LL: In the vast majority of cases, we do know some basic facts about an author — approximate age, race, and sex — so it’s hard to compare these experiences with the very rare cases in which we don’t know anything about an author. I would say, though, that I am always willing to be guided by a writer into the world he or she is creating, and I only feel thrown out of the narrative when some detail feels forced, or affected, or unconvincing somehow. I do find, in general, that my male students are less likely to want to read works by women writers or works about women characters, while my female students are, in general, willing to read either. Why that might be, I’m not sure, but I do of course stress how important it is — especially for budding writers — to read from a wide variety of perspectives, as it helps develop greater imaginative empathy.

BNR: What was the first English-language novel that really bowled you over, and why? Under what circumstances did you read it?

LL: I think the first English-language novel I read was John Steinbeck’s Of Mice and Men, but the first book that impressed me was Jane Austen’s Emma. It was assigned in my British literature course when I was a sophomore at Mohammed V University and I remember being excited about going to class because I’d get to discuss the book with my classmates and teacher. I loved how Austen makes the reader care about Emma, despite — or perhaps because of — all her faults; and the language was so beautiful and so witty.

BNR: You recently contributed a chapter to a serial novel in the Los Angeles Times. Had you ever written anything in serial form before? What were the particular concerns and considerations that went into your contribution? After your chapter was posted, did you read subsequent chapters by other authors?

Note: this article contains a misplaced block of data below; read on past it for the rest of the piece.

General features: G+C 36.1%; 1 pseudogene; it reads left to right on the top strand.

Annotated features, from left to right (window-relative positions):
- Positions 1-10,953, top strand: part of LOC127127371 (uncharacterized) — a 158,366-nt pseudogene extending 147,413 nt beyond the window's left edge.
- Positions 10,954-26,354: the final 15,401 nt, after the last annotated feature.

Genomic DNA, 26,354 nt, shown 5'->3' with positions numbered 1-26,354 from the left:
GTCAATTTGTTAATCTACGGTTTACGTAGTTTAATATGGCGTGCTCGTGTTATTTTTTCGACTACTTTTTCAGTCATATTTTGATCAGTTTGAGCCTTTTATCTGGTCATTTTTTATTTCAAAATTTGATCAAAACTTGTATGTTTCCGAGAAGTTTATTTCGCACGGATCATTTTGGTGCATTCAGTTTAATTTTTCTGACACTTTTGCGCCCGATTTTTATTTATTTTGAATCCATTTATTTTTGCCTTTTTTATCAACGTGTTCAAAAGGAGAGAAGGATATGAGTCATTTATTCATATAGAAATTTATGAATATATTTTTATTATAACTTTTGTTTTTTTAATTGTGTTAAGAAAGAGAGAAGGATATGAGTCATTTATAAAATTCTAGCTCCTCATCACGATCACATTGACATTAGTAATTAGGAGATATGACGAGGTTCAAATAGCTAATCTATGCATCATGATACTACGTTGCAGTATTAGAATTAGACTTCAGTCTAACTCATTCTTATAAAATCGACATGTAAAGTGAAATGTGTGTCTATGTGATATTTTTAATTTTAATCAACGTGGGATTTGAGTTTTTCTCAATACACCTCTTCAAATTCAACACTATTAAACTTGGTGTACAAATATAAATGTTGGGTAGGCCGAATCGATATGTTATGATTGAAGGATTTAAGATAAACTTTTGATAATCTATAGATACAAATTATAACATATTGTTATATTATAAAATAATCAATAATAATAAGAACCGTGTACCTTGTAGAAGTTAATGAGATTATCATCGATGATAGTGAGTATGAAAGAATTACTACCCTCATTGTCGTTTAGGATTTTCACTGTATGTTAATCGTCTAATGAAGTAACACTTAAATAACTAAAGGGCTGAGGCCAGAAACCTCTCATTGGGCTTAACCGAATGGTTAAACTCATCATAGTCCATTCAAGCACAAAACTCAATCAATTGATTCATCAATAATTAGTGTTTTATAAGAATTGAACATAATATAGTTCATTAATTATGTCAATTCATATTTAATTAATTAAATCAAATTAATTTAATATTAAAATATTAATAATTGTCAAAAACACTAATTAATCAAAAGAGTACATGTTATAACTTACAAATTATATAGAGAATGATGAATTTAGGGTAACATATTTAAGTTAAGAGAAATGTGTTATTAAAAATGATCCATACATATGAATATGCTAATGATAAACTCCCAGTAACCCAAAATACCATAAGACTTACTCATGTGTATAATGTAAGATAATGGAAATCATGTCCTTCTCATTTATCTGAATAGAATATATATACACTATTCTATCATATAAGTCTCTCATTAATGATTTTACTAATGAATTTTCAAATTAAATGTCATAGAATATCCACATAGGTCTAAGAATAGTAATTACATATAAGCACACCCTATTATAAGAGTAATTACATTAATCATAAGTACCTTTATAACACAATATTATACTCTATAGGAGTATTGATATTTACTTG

LL: I had never written anything in serial form or in collaboration with anyone else, so this was a whole new experience for me. The biggest concern for me was to see where the story was headed until my turn came up and then try to give it a specific direction. The characters had already been introduced and it was time to move the plot forward, so to speak, so I tried to do that in my installment. And yes, of course, I read the subsequent postings by the other writers — many of whom are friends, so I’d have read their work whether or not we were doing this project together.

BNR: Do you still experiment with writing fiction in Arabic and French? And do you still read much fiction in those languages, or is your relationship with fiction predominantly English-based? You were the first Moroccan author to have her works published by a major press in the United States. What other Moroccan writers would you like to see reach a wider audience? And why them?

LL: No, I haven’t written anything in Arabic or French in many, many years, but I still do read in both of these languages. Usually what happens is I’ll hear about some book that sounds interesting and rather than wait for the translation, I read it in the original Arabic or French. But really the vast majority of what I read everyday is in English. I would love to see other Moroccan writers reach a greater American audience; Tahar Ben Jelloun and Leila Abouzeid and Mohammed Choukri have all been translated into English but mostly with small presses. Translations of the late, great Driss Chraibi have fallen out of print, I believe, which is a shame. Among the younger writers, I’m surprised that Fouad Laroui has never been translated into English, but I do hear that Abdellah Taia will have a book coming out with MIT Press this year. In an ideal world, I’d have my own imprint and get all of these people translated and published here in the States.

BNR: What do you think reaction will be to Secret Son in Morocco? Do you anticipate criticism from particular quarters?

LL: Ever since I predicted that George W. Bush would lose the 2004 elections, I’ve stopped trying to prophesize what would happen anywhere! So I really don’t know what the reaction will be to Secret Son, either here in the States or in Morocco. I do, however, hope that readers, wherever they may be, will connect with the characters in some way.